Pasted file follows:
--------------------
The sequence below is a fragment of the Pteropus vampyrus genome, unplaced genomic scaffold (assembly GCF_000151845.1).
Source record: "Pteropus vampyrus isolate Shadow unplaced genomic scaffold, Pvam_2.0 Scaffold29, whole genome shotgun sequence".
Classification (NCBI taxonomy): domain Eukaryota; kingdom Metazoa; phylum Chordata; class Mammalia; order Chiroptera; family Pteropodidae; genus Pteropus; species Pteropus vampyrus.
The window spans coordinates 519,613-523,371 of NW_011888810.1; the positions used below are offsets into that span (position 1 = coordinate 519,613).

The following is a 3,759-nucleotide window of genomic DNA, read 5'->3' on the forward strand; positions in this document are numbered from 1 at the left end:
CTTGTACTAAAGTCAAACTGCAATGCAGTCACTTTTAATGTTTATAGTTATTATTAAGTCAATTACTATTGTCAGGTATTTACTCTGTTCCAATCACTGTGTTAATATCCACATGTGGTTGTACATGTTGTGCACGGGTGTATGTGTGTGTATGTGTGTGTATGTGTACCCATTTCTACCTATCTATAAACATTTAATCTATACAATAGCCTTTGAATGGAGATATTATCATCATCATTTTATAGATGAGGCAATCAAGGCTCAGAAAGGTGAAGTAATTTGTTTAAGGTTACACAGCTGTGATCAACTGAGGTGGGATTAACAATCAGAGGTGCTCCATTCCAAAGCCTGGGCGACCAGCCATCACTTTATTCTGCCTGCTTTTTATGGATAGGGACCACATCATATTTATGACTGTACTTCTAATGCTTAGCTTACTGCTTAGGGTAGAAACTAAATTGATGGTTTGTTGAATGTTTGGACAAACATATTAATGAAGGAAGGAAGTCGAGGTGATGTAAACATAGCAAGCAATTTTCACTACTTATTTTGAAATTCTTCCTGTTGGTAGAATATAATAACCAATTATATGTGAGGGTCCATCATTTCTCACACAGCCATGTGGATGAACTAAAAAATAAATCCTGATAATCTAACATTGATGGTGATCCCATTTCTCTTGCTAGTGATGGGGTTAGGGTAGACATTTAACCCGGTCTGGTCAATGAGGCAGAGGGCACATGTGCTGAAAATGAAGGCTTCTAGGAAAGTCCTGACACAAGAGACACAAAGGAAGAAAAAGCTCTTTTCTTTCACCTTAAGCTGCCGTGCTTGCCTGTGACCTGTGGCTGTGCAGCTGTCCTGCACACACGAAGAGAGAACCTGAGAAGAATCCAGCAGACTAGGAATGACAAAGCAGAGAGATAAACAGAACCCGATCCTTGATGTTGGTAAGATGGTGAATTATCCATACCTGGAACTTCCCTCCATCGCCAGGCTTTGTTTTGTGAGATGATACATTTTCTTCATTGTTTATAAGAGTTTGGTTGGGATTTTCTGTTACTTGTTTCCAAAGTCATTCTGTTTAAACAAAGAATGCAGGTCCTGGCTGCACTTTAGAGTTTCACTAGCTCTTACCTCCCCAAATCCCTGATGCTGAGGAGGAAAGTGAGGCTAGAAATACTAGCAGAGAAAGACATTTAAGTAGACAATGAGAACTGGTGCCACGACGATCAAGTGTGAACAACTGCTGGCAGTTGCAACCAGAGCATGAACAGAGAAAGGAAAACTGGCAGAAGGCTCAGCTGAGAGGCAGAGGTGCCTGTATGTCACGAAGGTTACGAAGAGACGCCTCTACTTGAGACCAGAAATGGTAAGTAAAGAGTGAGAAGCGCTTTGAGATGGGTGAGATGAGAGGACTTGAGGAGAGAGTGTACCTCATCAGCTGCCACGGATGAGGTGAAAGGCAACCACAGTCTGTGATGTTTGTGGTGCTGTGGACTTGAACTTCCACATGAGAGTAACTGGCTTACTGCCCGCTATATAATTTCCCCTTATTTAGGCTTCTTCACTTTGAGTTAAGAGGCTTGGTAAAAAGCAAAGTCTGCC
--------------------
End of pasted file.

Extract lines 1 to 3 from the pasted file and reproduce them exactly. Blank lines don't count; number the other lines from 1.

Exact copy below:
The sequence below is a fragment of the Pteropus vampyrus genome, unplaced genomic scaffold (assembly GCF_000151845.1).
Source record: "Pteropus vampyrus isolate Shadow unplaced genomic scaffold, Pvam_2.0 Scaffold29, whole genome shotgun sequence".
Classification (NCBI taxonomy): domain Eukaryota; kingdom Metazoa; phylum Chordata; class Mammalia; order Chiroptera; family Pteropodidae; genus Pteropus; species Pteropus vampyrus.